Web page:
Jevan Snead, Ole Miss




6’ 4” 217 lbs.

Strengths: Arm Strength, Release, Mobility, Size, Potential, Pocket Awareness

Weaknesses: Consistency, Decision Making, Transfer from Texas, Mechanics, Accuracy, Experience

By Daryl Breault

Updated March 21, 2010-

Snead never came close to picking up his play and matching his 2008 levels. In turn, he has plummeted down draft boards and will likely come off the board in the 4th round or later. Snead has been just average so far this off-season and done nothing to help his stock. It’s disappointing to see how far this once highly regarded prospect has fallen but he will still get drafted.

For someone who really only had one good season and has struggled with accuracy at times, maybe this is a blessing in disguise as there’s no pressure on him. If he had been a first or early-second round pick the expectations would have been much higher and now he’ll get to spend some time as a #3 QB somewhere and work his way up the ladder. It’s harder to get a fair shot at starting regularly, but in some aspects, it’s far easier than coming down the red carpet that is the NFL draft.

Pre-Season Profile:

Jevan Snead entered the 2009 season with big expectations, Heisman expectations in fact, on the heels of a stellar 2008 season that saw him throw 26 TD and more than 2,700 yards. To say the least, 2009 has been less than kind to a player who was expected to challenge for the #1 draft slot come April. Unless things turn around quickly, and from the state of the Ole Miss o-line that likely won’t be happening, Snead could stay in school for his senior year.
A top recruit out of Stephenville High in Texas where he was twice named All-State and All-District, Snead originally signed with the Longhorns for the 2006 season.

When it became obvious that Snead was not going to unseat Colt McCoy he transferred to Ole Miss for the 2007 season. His one year in Texas saw Snead throw for 371 yards, 2 TD and 2 INT. Sitting out 2007, Snead grasped the Rebels starting QB job and ran with it, making a name for himself along the way in 2008.

His first year as a starting QB had some ups (253 yards, 4 TD and an INT against Wake Forest; 185 yards, 2 TD and INT in a 31-30 win over Florida; 140 yards, 2 TD and 0 INT against Arkansas but only 14 of 27 passing) and some downs (0 TD and 4 INT in a 23-17 loss to Vanderbilt; 0 TD and 2 INT against Samford) but he ultimately led Ole Miss to a Cotton Bowl win over Texas Tech, throwing for a career high 292 yards and 3 TD.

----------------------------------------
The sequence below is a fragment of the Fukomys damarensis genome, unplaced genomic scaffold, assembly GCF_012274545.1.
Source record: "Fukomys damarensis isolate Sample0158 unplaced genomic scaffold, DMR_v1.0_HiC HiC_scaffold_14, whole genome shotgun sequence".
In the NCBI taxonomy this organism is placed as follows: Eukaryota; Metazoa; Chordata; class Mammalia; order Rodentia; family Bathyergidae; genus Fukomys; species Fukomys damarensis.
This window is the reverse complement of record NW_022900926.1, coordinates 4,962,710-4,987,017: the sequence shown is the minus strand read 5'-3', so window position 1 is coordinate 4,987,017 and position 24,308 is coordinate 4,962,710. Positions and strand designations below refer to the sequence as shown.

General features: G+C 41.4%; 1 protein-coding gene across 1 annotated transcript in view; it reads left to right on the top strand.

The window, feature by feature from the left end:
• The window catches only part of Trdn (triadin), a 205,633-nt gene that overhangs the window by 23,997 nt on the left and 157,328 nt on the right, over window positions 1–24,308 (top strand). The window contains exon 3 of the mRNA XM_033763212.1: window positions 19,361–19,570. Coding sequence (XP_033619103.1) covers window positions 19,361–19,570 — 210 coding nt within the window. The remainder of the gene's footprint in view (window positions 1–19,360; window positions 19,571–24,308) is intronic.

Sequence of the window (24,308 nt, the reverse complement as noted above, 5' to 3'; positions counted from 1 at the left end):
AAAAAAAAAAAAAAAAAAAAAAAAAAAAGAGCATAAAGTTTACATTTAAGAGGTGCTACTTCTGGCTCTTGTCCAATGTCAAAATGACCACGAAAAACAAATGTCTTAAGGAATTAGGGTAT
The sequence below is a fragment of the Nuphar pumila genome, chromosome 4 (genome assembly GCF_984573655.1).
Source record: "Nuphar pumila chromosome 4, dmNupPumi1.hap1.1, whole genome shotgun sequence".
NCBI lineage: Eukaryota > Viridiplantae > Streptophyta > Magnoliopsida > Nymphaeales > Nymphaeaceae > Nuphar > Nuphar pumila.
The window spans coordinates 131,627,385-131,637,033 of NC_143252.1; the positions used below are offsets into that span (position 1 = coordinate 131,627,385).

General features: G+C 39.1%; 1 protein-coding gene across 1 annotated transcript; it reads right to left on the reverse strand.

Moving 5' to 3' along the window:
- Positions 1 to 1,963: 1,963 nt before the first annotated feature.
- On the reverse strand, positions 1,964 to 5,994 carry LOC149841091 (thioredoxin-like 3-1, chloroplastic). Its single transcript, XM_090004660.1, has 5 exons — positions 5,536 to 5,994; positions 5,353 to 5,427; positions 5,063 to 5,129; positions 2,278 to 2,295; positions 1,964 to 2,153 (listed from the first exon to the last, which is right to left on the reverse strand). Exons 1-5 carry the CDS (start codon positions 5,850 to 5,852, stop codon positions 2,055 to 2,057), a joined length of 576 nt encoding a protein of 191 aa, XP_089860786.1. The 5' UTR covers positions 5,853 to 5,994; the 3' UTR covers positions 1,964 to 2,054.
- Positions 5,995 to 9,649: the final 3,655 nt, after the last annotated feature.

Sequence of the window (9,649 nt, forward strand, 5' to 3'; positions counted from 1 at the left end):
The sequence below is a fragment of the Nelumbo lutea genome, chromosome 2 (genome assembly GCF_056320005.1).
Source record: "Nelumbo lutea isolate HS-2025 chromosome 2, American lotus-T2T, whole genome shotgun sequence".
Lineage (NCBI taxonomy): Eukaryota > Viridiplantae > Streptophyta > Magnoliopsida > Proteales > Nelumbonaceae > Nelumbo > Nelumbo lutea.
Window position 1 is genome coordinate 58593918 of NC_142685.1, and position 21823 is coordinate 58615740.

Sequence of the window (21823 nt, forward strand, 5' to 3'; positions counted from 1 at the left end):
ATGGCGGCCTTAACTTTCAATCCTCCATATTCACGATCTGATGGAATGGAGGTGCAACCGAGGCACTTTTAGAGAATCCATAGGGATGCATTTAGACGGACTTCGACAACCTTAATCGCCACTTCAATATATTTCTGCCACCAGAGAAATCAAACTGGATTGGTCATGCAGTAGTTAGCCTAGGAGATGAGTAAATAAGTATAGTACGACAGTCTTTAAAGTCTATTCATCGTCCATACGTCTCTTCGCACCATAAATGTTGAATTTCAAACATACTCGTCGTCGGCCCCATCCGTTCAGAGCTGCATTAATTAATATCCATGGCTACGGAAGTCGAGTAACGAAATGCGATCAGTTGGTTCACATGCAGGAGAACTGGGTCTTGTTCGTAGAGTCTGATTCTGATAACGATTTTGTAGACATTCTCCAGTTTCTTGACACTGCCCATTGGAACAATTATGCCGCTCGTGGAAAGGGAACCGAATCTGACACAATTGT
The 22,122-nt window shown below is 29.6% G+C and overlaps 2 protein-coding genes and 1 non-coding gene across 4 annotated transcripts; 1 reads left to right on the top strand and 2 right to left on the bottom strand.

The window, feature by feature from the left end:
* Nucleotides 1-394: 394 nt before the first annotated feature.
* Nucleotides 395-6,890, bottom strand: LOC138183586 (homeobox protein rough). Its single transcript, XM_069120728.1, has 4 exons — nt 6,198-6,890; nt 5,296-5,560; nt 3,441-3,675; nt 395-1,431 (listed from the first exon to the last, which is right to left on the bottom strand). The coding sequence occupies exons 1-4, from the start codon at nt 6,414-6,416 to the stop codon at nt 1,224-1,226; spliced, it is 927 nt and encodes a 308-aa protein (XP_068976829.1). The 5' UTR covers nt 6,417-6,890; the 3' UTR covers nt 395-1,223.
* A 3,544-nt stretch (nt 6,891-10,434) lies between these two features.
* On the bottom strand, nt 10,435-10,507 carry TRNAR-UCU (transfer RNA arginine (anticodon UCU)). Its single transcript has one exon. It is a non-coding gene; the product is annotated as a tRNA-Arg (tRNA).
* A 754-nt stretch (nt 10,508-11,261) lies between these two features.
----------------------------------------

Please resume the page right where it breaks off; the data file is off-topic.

Snead finished 2nd in the SEC in TD and 3rd in passing average at 212.5 yards per game. His 145.5 passer rating was the SEC’s 3rd best and 21st in the nation. Snead earned 3rd team All-SEC from Phil Steele and Honorable Mention from the Associated Press.

The physical attributes are readily apparent in the 6’ 4” 217 pound Snead. His arm is one of the best in the nation and he possesses a snap quick release on top of that. The owner of Ole Miss records for longest completions at 88 and 86 yards, Snead throws a great deep ball with improving accuracy. He has surprisingly good mobility to buy time and make plays with his feet but very much has the look of a pocket passer. His mechanics have been improving and he is getting better at consistently setting his feet and looking off receivers. He has the potential to be a big play maker at the next level that will test defenses deep.

As his footwork improves his accuracy will follow. He completed 56% of his passes last year but so far that figure has dropped 10 points in 2009. He is still learning how to vary his throws and improve on short routes. After looking very poised in the pocket during 2008, this year the Ole Miss o-line is a complete mess and Snead is not handling it very well.

He looks far more jumpy in the pocket and has been guilty of forcing throws. Other times this year he has handled it masterfully, showing signs that he can improve. As noted, Snead had some poor games against opponents that he probably should have played better against and that has carried over to this year. Alabama’s standout defense really flustered him to the tune of 4 picks and no TD but South Carolina probably should not have done the same in what turned out to be Eric Norwood’s national coming-out-party.

Already is a flux, the Rebel O-line would be even more unsettled next year and Snead would lose Dexter McCluster and Shay Hodge, meaning this likely would have been the end of the run for Ole Miss before they started rebuilding again. So Snead is between a rock and a hard place. He may have to save his stock before the end of the year because he may not have the play makers to do it again in 2010.

His Heisman hopes are dashed, any talk of a #1 pick is likely gone and he may have slipped to the second round this April if he declares. Who knows where he’ll go in 2010 with the potential for a QB class featuring Sam Bradford, Jake Locker, Jimmy Clauson and Case Keenum, who, for the record, will make a run for the 2010 first round.